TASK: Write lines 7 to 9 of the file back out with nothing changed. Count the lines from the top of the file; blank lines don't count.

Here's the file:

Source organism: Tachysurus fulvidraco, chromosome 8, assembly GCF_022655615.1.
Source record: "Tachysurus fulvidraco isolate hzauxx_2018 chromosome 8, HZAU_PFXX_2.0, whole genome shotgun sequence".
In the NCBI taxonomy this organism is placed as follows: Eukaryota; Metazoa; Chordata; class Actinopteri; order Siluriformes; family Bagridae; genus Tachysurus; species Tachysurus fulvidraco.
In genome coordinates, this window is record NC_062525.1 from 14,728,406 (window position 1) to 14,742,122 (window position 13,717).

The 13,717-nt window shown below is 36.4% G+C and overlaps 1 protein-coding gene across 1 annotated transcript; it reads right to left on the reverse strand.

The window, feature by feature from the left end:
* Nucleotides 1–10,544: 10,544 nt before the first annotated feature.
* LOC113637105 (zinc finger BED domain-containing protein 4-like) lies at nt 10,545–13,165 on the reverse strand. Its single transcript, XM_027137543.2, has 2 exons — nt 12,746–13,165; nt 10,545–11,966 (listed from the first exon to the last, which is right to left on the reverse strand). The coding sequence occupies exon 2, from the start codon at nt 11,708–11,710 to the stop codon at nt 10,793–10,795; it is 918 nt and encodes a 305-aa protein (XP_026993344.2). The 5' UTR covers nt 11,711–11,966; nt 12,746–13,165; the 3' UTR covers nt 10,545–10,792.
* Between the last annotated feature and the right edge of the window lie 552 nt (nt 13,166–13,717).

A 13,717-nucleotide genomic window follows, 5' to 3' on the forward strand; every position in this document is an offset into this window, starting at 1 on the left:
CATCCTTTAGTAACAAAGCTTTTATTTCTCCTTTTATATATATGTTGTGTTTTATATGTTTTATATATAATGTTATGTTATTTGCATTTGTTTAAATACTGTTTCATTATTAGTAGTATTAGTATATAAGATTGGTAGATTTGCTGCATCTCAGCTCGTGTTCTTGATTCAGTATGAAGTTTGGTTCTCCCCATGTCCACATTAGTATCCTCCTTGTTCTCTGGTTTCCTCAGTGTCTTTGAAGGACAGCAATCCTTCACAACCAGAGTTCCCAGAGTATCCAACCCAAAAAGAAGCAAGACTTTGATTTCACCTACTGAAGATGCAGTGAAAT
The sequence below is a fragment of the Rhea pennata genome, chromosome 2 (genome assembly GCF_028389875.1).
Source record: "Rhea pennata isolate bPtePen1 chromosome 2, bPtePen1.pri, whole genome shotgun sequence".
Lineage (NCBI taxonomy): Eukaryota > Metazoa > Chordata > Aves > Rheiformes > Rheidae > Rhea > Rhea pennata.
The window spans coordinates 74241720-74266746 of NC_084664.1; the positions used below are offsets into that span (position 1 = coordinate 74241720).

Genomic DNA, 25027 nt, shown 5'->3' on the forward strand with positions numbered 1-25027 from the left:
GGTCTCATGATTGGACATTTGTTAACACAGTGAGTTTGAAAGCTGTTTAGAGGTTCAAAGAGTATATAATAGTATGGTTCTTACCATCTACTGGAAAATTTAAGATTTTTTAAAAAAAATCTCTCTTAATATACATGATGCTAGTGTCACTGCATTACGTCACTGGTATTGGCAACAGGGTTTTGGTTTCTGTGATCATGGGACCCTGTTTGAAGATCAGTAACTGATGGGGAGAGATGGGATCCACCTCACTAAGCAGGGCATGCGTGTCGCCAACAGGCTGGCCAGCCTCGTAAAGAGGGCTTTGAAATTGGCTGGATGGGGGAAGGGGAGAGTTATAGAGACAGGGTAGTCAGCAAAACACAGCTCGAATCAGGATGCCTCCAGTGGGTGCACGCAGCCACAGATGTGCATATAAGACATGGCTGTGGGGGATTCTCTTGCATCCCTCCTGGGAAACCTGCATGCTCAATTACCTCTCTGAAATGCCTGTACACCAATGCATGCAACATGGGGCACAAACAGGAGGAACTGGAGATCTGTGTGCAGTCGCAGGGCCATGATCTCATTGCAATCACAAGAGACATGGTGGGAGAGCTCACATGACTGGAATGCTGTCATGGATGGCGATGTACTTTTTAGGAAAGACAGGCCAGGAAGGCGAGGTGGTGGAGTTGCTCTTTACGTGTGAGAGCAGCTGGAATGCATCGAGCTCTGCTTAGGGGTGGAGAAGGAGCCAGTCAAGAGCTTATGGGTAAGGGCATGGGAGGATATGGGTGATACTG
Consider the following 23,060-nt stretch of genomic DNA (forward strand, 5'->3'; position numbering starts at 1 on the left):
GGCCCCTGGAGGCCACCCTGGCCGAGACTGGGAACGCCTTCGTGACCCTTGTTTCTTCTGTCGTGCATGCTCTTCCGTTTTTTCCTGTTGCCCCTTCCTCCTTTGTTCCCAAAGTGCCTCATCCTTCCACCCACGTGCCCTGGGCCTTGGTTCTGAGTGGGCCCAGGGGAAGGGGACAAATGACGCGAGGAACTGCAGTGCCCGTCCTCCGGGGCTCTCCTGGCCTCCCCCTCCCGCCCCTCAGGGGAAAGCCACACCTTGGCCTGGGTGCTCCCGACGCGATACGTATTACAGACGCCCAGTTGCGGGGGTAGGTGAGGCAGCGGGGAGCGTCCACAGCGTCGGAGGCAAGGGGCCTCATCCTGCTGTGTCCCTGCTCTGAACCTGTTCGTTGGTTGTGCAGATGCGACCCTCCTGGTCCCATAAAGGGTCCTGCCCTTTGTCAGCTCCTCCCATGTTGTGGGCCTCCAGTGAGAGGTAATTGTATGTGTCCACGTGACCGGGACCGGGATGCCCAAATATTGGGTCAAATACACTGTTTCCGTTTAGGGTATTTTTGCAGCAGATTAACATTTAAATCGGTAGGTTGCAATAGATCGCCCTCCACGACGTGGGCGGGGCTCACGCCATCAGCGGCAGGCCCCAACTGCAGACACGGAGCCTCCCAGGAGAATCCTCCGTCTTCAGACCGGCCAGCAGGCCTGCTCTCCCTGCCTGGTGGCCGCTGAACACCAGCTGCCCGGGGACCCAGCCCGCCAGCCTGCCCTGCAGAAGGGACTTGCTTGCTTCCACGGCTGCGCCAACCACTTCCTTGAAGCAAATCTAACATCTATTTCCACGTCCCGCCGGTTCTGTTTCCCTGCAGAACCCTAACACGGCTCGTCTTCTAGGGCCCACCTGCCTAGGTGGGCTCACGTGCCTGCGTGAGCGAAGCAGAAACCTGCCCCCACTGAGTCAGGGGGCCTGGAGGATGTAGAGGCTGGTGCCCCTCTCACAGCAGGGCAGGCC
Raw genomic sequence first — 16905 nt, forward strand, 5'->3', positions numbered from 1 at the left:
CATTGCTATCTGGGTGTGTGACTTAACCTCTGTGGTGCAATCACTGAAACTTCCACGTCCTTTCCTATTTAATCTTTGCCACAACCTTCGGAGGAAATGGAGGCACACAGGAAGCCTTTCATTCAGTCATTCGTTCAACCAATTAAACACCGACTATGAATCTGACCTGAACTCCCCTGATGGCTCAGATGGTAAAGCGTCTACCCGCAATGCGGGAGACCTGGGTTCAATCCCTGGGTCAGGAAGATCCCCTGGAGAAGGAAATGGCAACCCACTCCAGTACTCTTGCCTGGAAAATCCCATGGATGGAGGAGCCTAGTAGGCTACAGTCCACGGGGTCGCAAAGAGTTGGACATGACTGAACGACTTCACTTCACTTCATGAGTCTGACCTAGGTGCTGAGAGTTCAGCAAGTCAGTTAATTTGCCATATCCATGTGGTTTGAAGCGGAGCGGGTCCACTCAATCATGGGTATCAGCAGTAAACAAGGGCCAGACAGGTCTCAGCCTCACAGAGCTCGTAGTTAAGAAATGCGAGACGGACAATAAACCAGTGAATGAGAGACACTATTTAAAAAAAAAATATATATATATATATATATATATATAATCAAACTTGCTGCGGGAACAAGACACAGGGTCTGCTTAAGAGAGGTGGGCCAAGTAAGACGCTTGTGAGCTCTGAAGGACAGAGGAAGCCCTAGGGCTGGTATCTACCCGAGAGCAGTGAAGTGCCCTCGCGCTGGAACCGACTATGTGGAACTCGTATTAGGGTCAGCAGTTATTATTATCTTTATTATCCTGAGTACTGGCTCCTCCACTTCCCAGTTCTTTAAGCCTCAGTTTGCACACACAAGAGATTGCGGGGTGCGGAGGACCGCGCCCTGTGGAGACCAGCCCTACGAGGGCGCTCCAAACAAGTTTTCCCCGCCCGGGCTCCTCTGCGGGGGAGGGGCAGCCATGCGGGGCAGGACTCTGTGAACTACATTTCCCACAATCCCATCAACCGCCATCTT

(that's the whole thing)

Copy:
* Nucleotides 1–10,544: 10,544 nt before the first annotated feature.
* LOC113637105 (zinc finger BED domain-containing protein 4-like) lies at nt 10,545–13,165 on the reverse strand. Its single transcript, XM_027137543.2, has 2 exons — nt 12,746–13,165; nt 10,545–11,966 (listed from the first exon to the last, which is right to left on the reverse strand). The coding sequence occupies exon 2, from the start codon at nt 11,708–11,710 to the stop codon at nt 10,793–10,795; it is 918 nt and encodes a 305-aa protein (XP_026993344.2). The 5' UTR covers nt 11,711–11,966; nt 12,746–13,165; the 3' UTR covers nt 10,545–10,792.
* Between the last annotated feature and the right edge of the window lie 552 nt (nt 13,166–13,717).